Limitation for filing complaint limit defined as from a particular day . The first day is to be excluded. Period of 15 days from the date of receipt of notice ending on 14-10-1995 –so, 30 days period begins on 15-10-1995. Complaint filed on15-11-1995 is within time24
Death of complainant will not terminate proceedings U/S 138 NI Act. Complainant’s presence is not necessary .Legal heirs can be impleaded25
Punishment for accused if proved guilty under section 138 N.I. Act:
1. Imprisonment of up to 2 years
2. Penalty of up to twice the amount of the bounced cheque.
Beside the punishments, the court can grant compensation to the complainant under section 357 of the Code of Criminal Procedure, 1973 and no limit has been provided for the amount of compensation.
By the 2002 amendment the term of imprisonment has been increased to two years.
By an amendment introduced in 2002, under Section 147, an offence related to the dishonour of a cheque and every other offence punishable under the Negotiable Instruments Act, 1881 can be privately settled.
Offence under 138 by Company
If the person committing an offence under Section 138 is a company, every person who, at the time the offence was committed, was in charge of, and was responsible to, the company for the conduct of the business of the company, as well as the company, shall be deemed to be guilty of the offence and shall be liable to be proceeded against and punished accordingly. A person shall not be liable if he proves that the offence was committed without his knowledge, or that he had exercised all due diligence to prevent the commission of such offence26. Where a person is nominated as a Director of a company by virtue of his holding any office or employment in the Central Government or State Government or a financial corporation owned or controlled by the Central Government or the State Government, as the case may be, he shall not be liable for prosecution27. Where any offence under this Act has been committed by a company and it is proved that the offence has been committed with the consent or connivance of, or is attributable to, any neglect on the part of, any director, manager, secretary or other officer of the company, such director, manager, secretary or other officer shall also be deemed to be guilty of that offence and shall be liable to be proceeded against and punished accordingly.28 Notice served on company but not MD and director who are parties in complaint , is valid notice U/S 13829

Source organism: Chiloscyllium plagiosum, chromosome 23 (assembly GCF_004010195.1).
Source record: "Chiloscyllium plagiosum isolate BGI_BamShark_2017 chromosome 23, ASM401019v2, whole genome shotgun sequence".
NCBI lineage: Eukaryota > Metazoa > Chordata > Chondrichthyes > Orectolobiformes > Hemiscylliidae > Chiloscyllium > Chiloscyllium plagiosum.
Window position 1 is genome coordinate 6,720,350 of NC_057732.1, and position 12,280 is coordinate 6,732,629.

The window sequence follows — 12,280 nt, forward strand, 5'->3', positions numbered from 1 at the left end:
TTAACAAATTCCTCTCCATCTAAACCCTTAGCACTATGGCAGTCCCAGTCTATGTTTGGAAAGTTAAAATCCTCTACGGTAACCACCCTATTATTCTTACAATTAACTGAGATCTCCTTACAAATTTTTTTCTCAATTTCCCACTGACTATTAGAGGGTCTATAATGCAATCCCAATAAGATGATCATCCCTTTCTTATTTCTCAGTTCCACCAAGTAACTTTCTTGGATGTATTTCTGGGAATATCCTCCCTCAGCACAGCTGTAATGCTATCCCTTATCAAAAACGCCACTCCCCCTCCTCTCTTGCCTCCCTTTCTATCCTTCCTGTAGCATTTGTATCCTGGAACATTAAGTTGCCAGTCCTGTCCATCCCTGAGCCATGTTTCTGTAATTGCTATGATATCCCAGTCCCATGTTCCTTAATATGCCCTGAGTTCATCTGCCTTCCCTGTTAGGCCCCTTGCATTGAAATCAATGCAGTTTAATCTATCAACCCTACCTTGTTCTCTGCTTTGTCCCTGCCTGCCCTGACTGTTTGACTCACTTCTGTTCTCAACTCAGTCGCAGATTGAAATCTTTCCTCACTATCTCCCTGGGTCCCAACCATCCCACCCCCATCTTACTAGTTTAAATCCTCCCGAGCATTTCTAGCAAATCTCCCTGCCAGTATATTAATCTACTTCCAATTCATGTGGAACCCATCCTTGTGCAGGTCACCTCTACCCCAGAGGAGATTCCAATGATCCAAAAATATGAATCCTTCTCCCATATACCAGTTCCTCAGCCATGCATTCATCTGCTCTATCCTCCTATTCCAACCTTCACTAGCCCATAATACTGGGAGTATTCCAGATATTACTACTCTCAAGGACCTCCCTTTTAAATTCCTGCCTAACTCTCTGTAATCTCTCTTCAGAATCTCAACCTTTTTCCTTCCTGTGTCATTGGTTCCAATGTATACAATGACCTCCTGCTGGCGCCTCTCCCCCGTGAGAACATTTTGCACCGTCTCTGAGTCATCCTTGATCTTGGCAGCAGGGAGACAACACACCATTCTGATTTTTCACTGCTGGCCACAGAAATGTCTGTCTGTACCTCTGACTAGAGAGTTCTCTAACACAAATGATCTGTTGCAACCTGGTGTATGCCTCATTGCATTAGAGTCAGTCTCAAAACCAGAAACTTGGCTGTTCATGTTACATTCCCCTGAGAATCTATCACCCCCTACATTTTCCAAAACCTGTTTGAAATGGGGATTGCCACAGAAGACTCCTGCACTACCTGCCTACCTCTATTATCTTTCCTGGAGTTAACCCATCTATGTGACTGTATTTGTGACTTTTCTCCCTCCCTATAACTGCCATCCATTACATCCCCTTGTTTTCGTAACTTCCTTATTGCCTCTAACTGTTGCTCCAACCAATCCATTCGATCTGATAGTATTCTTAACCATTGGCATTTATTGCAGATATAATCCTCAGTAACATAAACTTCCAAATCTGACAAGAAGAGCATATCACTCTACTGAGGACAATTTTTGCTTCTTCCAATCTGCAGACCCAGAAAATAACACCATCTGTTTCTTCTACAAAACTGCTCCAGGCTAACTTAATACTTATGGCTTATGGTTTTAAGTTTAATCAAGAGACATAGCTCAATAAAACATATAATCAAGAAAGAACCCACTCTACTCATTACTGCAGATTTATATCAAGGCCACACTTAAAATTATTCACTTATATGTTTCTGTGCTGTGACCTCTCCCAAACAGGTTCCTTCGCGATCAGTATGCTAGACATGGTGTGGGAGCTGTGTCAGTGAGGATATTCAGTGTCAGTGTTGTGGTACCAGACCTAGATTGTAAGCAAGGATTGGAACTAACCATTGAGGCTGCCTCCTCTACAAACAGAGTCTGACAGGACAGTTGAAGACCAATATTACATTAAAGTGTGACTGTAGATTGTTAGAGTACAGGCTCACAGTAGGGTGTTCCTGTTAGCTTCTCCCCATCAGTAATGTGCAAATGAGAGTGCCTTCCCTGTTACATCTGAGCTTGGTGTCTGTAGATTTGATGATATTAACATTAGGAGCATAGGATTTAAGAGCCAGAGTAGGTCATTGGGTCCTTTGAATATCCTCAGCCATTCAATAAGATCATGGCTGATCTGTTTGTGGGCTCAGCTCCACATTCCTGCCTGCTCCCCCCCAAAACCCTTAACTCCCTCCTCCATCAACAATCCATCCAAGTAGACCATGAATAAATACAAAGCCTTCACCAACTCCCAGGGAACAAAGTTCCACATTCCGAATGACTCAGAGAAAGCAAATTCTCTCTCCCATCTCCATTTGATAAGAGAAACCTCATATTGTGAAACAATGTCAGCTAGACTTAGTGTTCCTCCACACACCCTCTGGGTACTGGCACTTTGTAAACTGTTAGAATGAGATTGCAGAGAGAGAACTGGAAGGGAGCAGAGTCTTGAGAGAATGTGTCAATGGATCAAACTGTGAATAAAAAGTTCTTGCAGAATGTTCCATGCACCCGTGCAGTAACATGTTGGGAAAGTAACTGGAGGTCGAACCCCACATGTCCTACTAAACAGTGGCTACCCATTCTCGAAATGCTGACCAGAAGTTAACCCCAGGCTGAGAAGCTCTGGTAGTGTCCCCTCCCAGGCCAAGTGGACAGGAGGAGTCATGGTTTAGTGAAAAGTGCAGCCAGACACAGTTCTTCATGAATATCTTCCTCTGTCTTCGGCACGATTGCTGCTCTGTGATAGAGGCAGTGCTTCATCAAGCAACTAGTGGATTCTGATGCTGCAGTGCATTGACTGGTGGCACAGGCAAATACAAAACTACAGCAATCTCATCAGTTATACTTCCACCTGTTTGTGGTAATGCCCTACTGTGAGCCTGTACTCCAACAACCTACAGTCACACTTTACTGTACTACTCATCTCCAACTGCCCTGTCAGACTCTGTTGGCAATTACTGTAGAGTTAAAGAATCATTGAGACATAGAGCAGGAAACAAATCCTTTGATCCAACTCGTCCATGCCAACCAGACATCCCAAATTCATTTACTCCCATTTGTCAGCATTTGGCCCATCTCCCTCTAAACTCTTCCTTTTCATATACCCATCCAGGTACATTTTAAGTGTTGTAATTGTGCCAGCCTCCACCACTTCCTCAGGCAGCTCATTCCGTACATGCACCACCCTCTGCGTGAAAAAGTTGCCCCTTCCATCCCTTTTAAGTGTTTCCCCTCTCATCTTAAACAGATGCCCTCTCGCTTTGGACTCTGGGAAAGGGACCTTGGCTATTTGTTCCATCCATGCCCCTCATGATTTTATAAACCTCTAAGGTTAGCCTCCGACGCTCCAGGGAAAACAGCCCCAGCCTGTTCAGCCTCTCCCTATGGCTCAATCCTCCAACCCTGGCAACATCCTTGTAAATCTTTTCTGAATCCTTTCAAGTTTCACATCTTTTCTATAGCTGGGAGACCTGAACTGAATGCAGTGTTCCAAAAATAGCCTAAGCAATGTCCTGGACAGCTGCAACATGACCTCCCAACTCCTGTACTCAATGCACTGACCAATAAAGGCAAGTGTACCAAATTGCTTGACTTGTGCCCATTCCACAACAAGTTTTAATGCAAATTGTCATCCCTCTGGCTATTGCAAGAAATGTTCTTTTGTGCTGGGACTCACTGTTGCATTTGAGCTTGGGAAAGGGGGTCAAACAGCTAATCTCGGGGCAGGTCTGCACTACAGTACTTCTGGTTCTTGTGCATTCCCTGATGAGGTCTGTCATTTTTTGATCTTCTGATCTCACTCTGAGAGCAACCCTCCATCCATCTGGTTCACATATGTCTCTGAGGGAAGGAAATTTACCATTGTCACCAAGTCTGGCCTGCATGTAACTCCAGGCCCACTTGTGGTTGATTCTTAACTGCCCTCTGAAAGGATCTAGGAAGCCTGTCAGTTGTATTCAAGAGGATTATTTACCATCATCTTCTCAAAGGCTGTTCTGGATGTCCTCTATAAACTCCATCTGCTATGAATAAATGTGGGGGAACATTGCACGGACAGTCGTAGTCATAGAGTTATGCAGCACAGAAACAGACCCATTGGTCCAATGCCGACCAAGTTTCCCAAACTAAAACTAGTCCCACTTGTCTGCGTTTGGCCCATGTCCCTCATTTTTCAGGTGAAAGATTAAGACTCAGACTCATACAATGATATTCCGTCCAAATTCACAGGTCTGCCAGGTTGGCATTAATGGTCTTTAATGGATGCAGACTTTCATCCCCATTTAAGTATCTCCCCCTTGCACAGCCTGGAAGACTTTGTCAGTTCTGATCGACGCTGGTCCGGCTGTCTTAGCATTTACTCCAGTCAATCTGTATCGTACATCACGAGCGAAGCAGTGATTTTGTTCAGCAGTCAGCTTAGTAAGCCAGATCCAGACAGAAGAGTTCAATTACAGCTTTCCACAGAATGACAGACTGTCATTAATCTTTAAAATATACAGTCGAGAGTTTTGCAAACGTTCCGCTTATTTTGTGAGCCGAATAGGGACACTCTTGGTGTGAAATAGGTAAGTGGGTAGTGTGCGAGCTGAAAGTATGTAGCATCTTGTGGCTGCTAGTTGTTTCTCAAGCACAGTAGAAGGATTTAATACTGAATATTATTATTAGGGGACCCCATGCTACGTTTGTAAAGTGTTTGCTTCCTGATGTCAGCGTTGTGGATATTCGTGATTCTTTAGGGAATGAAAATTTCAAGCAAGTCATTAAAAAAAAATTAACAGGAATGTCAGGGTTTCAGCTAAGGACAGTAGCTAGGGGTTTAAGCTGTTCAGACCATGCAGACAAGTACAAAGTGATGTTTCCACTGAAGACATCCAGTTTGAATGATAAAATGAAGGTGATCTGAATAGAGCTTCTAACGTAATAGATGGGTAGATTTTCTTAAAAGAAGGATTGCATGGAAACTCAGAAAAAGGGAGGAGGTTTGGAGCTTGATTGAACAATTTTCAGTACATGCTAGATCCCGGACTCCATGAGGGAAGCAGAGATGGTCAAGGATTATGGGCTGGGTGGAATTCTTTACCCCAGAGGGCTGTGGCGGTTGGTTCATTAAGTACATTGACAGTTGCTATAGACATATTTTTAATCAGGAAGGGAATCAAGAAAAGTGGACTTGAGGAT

Civil or Criminal Wrong
Merely because an act has a civil remedy is not sufficient to denude it of its criminal outfit. Both criminal law and civil law remedy can be pursued in diverse situations. As a matter of fact they are not mutually exclusive but clearly co-extensive and essentially differ in their content and consequence. The object of criminal law is to punish an offender who commits an offence against a person, property or the State for which the accused, on proof of the offence, is deprived of his liberty and in some cases even his life. This does not, however, affect civil remedies at all for suing the wrongdoer in case like arson, accidents etc. It is anathema to suppose that when a civil remedy is available, a criminal prosecution is completely barred.30 Filing of civil suit and filing of criminal compliant are not alternative remedies and they are different type of rights31
There is nothing in law to prevent the criminal courts from taking cognizance of the offence merely because on the same facts, the person concerned might also be subjected to civil liability or because civil remedy is obtainable. Sec.420 is valid even after Sec.138 is introduced.32 Section 420 Indian Penal Code can be clubbed with complaints filed Under Section 138 of NI Act33. If Section 138 not made out then Section 420 IPC can be drawn such complaint was dismissed by magistrate under Section 138 and 141 of NI Act. High Court directed to take cognizance under Section 120-B and 420 IPC. Such decision of the High Court held to be valid by the Supreme Court.34 When the cheque was dishonored for insufficiency of funds such person issuing a cheque is liable for offence of section 138 of N.I.Act but not u/s 420 of IPC35. In case of prosecution launched under Section 420 IPC in respect of dishonour of cheques, prosecution has to establish facts which prima facie point to the conclusion that the failure to meet the cheque was not accidental but was a consequence expected and was intended by the accused36